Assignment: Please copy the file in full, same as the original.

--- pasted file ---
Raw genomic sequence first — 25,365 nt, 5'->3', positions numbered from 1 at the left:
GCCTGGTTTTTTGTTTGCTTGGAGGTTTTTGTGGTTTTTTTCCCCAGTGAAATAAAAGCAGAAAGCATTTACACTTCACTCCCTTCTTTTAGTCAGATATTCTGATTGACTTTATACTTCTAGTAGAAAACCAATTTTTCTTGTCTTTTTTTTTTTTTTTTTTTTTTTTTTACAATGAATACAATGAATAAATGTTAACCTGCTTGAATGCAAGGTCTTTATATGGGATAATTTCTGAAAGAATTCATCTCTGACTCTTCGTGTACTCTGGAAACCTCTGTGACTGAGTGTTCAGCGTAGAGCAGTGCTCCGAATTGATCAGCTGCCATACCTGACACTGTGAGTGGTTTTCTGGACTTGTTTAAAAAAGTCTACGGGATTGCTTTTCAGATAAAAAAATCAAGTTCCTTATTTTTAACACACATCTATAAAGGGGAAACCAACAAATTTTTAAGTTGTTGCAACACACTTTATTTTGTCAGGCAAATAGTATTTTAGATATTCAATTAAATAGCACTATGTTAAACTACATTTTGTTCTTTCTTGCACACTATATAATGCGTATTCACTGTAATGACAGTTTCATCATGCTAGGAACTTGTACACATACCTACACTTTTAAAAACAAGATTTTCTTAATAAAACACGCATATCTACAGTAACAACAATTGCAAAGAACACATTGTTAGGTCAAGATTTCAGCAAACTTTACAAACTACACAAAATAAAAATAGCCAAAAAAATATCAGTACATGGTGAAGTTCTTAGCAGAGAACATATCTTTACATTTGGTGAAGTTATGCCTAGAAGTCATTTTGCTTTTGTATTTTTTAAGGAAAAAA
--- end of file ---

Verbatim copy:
Raw genomic sequence first — 25,365 nt, 5'->3', positions numbered from 1 at the left:
GCCTGGTTTTTTGTTTGCTTGGAGGTTTTTGTGGTTTTTTTCCCCAGTGAAATAAAAGCAGAAAGCATTTACACTTCACTCCCTTCTTTTAGTCAGATATTCTGATTGACTTTATACTTCTAGTAGAAAACCAATTTTTCTTGTCTTTTTTTTTTTTTTTTTTTTTTTTTTACAATGAATACAATGAATAAATGTTAACCTGCTTGAATGCAAGGTCTTTATATGGGATAATTTCTGAAAGAATTCATCTCTGACTCTTCGTGTACTCTGGAAACCTCTGTGACTGAGTGTTCAGCGTAGAGCAGTGCTCCGAATTGATCAGCTGCCATACCTGACACTGTGAGTGGTTTTCTGGACTTGTTTAAAAAAGTCTACGGGATTGCTTTTCAGATAAAAAAATCAAGTTCCTTATTTTTAACACACATCTATAAAGGGGAAACCAACAAATTTTTAAGTTGTTGCAACACACTTTATTTTGTCAGGCAAATAGTATTTTAGATATTCAATTAAATAGCACTATGTTAAACTACATTTTGTTCTTTCTTGCACACTATATAATGCGTATTCACTGTAATGACAGTTTCATCATGCTAGGAACTTGTACACATACCTACACTTTTAAAAACAAGATTTTCTTAATAAAACACGCATATCTACAGTAACAACAATTGCAAAGAACACATTGTTAGGTCAAGATTTCAGCAAACTTTACAAACTACACAAAATAAAAATAGCCAAAAAAATATCAGTACATGGTGAAGTTCTTAGCAGAGAACATATCTTTACATTTGGTGAAGTTATGCCTAGAAGTCATTTTGCTTTTGTATTTTTTAAGGAAAAAA